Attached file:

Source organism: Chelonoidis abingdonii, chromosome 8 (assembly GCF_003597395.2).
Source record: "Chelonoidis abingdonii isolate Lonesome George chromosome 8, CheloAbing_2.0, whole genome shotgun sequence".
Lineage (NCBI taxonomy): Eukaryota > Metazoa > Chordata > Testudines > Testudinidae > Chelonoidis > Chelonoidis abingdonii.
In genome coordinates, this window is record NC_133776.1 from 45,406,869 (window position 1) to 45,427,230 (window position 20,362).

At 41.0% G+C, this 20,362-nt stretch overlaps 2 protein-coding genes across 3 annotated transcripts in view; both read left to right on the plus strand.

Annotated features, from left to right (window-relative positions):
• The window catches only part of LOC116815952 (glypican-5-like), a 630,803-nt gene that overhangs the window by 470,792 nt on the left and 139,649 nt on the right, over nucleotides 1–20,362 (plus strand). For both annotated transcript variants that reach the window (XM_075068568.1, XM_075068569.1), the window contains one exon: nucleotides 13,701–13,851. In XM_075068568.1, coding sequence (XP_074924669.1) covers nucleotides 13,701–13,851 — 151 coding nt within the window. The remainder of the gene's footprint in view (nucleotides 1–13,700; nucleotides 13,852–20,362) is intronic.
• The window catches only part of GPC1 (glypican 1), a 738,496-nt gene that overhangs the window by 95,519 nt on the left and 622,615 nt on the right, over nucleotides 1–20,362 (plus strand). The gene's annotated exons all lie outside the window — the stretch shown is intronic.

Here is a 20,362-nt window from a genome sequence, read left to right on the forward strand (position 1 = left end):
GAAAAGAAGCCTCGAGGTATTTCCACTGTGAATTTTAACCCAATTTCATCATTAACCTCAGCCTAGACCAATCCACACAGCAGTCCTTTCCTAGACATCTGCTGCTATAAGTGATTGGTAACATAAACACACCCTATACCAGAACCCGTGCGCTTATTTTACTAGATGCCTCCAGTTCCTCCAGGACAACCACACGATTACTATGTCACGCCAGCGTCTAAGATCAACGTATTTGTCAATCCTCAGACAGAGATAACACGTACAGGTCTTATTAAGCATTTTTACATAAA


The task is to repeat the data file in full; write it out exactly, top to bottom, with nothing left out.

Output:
Source organism: Chelonoidis abingdonii, chromosome 8 (assembly GCF_003597395.2).
Source record: "Chelonoidis abingdonii isolate Lonesome George chromosome 8, CheloAbing_2.0, whole genome shotgun sequence".
Lineage (NCBI taxonomy): Eukaryota > Metazoa > Chordata > Testudines > Testudinidae > Chelonoidis > Chelonoidis abingdonii.
In genome coordinates, this window is record NC_133776.1 from 45,406,869 (window position 1) to 45,427,230 (window position 20,362).

At 41.0% G+C, this 20,362-nt stretch overlaps 2 protein-coding genes across 3 annotated transcripts in view; both read left to right on the plus strand.

Annotated features, from left to right (window-relative positions):
• The window catches only part of LOC116815952 (glypican-5-like), a 630,803-nt gene that overhangs the window by 470,792 nt on the left and 139,649 nt on the right, over nucleotides 1–20,362 (plus strand). For both annotated transcript variants that reach the window (XM_075068568.1, XM_075068569.1), the window contains one exon: nucleotides 13,701–13,851. In XM_075068568.1, coding sequence (XP_074924669.1) covers nucleotides 13,701–13,851 — 151 coding nt within the window. The remainder of the gene's footprint in view (nucleotides 1–13,700; nucleotides 13,852–20,362) is intronic.
• The window catches only part of GPC1 (glypican 1), a 738,496-nt gene that overhangs the window by 95,519 nt on the left and 622,615 nt on the right, over nucleotides 1–20,362 (plus strand). The gene's annotated exons all lie outside the window — the stretch shown is intronic.

Here is a 20,362-nt window from a genome sequence, read left to right on the forward strand (position 1 = left end):
GAAAAGAAGCCTCGAGGTATTTCCACTGTGAATTTTAACCCAATTTCATCATTAACCTCAGCCTAGACCAATCCACACAGCAGTCCTTTCCTAGACATCTGCTGCTATAAGTGATTGGTAACATAAACACACCCTATACCAGAACCCGTGCGCTTATTTTACTAGATGCCTCCAGTTCCTCCAGGACAACCACACGATTACTATGTCACGCCAGCGTCTAAGATCAACGTATTTGTCAATCCTCAGACAGAGATAACACGTACAGGTCTTATTAAGCATTTTTACATAAA